Reacting to it, Shahu Maharaj confiscated the rights and watan (royal land) of the Priest. Brahmins from and outside Kolhapur, collectively started a campaign against Shahu Maharaj. They spread misinformation and disinformation about Shahu Maharaj and filed a suit against him in the court of the Viceroy of India. In his actions, Shahu Maharaj had started a struggle against despotism of the Brahmins in all fields of life, like religion, society, law, administration, and economic aspects and gave patronage to various societies like the Satyashodhak Samaj, the Theosophical Society, the Parthana Samaj and the Arya Samaj.
It does not mean that the Arya Samaj was unknown to Shahu before the Vedokta episode. In his student life, when he was on an educational tour of North India, the Arya Samaj had honored him at Mathura. In 1902, Pratap Singh Maharaj of Idhar introduced him to the philosophy and principles of Arya Samaj. When the Brahmins of Maharashtra declared him a Shudra and denied him Vedic rights, it was obvious for Shahu Maharaj to be attracted towards the message of the Arya Samaj, which believed everyone had the rights to Vedic rituals and rites (Sanskars), though he never declared himself as an Arya Samajist till 1917.
The fight against Brahmin bureaucracy and monopoly
In 1916-17, Shahu Maharaj acted against the Brahmin bureaucracy and publicly declared his affiliations to Arya Samaj. In 1914, Bal Gangadhar Tilak had started the home rule movement and people from all parts of India had participated in it. There was popular unrest against the British Raj. It resulted in a declaration of political reforms.
At the time, there was Brahmin dominance within the Congress, hence non-Brahmin leaders declared that with political reforms, Brahminism will be more powerful and it will create an obstacle in the progress of the Non Brahmins. There was a huge impetus for the non-Bramhin political movement. In December 1917, Shahu met Montague and in their discussion, he made it clear that “it is necessary to introduce compulsory primary education In India. It is also necessary in order for home rule to be successful, that the caste system must disappear and inter-marriages to should happen. Otherwise, there is the fear of the development of an oligarchy.” (Pawar, 2019, P. 1685)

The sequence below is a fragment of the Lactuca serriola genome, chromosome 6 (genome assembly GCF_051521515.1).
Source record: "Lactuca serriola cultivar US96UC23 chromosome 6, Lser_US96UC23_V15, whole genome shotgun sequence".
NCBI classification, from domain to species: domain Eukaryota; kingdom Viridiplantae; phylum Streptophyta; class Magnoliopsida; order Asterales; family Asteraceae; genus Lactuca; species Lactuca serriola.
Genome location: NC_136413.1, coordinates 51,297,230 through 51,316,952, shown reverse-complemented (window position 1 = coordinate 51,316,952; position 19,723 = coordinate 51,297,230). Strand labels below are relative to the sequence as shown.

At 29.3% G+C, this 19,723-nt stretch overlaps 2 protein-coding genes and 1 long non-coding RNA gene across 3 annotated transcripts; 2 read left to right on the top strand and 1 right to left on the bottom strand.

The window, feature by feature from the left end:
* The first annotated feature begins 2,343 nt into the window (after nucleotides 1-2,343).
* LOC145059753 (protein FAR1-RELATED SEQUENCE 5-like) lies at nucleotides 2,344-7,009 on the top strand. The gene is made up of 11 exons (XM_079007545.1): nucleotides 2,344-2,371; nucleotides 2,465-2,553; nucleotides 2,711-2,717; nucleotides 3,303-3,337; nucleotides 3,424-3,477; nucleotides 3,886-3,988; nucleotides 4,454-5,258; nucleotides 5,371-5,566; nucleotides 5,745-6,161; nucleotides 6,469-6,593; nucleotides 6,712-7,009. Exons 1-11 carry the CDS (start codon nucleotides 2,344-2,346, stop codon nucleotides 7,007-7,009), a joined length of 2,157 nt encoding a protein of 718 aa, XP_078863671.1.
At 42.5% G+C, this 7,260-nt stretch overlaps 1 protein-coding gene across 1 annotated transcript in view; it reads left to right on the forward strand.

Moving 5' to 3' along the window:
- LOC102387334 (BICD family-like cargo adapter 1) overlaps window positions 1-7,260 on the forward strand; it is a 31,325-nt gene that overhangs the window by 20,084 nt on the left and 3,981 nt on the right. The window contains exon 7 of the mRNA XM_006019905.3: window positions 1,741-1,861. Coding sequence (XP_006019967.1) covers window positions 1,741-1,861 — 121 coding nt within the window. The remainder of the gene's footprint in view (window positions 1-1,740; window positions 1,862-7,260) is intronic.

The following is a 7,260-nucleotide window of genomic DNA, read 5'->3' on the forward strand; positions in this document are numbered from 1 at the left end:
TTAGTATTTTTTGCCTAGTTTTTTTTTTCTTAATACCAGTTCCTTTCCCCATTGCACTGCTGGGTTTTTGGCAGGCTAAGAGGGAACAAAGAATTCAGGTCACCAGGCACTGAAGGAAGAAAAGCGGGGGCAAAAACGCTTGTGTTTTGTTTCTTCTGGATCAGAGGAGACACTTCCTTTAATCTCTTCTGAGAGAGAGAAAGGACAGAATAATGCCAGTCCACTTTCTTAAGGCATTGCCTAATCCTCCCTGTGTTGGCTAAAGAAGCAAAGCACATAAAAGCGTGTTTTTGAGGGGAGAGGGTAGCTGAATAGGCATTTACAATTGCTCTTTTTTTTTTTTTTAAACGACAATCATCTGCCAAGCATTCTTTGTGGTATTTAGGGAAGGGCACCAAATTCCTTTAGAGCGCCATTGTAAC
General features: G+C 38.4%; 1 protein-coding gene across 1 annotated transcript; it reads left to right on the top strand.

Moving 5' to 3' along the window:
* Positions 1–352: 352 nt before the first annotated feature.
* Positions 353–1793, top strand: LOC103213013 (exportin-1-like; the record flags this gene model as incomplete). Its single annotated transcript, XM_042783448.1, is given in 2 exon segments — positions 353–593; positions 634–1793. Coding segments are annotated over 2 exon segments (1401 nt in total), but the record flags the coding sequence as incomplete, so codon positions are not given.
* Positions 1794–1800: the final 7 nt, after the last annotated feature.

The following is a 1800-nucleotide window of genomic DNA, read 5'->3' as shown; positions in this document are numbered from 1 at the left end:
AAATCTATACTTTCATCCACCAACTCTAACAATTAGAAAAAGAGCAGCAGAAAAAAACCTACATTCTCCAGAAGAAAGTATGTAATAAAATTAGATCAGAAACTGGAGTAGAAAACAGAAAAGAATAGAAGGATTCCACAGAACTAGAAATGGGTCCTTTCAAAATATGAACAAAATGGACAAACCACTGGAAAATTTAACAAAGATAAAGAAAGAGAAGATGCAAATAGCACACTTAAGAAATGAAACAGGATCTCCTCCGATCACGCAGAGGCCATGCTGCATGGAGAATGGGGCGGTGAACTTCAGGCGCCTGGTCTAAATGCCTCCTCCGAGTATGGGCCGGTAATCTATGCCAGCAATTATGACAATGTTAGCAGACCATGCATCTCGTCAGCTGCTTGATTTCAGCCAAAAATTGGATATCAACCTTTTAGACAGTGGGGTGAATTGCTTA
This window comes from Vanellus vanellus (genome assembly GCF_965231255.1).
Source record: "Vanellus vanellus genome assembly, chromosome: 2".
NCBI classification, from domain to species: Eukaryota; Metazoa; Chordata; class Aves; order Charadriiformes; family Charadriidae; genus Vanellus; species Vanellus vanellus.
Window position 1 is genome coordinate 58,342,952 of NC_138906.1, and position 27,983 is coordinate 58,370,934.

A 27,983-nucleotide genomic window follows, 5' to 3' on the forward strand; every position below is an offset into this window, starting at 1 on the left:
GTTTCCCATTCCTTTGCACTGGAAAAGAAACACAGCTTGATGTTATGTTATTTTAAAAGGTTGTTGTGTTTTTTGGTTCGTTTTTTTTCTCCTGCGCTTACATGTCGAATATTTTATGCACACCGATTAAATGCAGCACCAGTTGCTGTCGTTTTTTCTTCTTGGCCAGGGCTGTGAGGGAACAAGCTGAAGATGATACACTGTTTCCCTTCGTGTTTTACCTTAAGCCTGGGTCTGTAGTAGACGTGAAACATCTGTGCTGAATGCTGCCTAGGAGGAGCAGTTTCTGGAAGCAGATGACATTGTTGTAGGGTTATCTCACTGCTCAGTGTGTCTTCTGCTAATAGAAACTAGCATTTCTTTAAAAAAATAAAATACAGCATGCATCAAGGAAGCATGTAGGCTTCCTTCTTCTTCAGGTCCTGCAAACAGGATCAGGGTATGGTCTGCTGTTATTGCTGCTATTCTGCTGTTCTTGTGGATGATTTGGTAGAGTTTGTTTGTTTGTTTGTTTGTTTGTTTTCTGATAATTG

Shahu also submitted a testimony to the Montague -Chelmsford Committee. In it he wrote, “The masses of this presidency, have now realized that five monsters are creating problems in the progress of the Majority. They are following - 1. Village Accountant (Kulkarni) 2. Brahmin Moneylender 3. Brahmin Village Schoolmaster and their Professor brothers of the City 4. Brahman Bureaucrats and 5. The village Brahmin Priest.”
There was a dominance and hegemony of Brahmins in religious, political, social, administrative, economic, and educational fields. Therefore, Shahu reserved 50% seats for backward communities and started nearly 20 hostels for various castes. He established the ‘Shivaji Vedic School’ for democratization of the Vedic knowledge and he also wanted to trained non-Brahmins as Vedic priests. Through this he wanted to challenge the Brahmanical monopoly over the Vedas.
Arya Samajists believed that in Vedas, there was no caste discrimination, no gender discrimination, no untouchability and it proposed adult marriages. Hence, all Arya Samajists too, supported intercaste marriages, widow remarriages and the education of women. They were also against caste discrimination and other superstitious practices. Hence, after 1917, Shahu Maharaj passed many laws for the upliftment of untouchable, nomadic, non-Brahmin communities and the female subaltern masses through examples such as the Act of Free and Compulsory Primary education (1917), Widow remarriage act (1917), End of Balutedari (1918), Repeal of Kulkarni Watan (1918), Intercaste and Interreligious marriages and Sanctioning of registered marriage act (1919), Act relating to protection of Harassment of Women (1919), Divorce act (1919), Order on prohibition of Untouchability practice (1919), Illegitimate Childrens rights and Devadasi Prohibition act (1920).
Shahu Maharaj in his speech of 14 December 1918 said that “Everybody should have the freedom of practice and thoughts. The Arya Samaj allowed it but the Brahminical Hindu Dharma does not permit it. Hence the Brahminical Hindu Dharma is creating a divide among the people and Arya dharma is to unite the people.”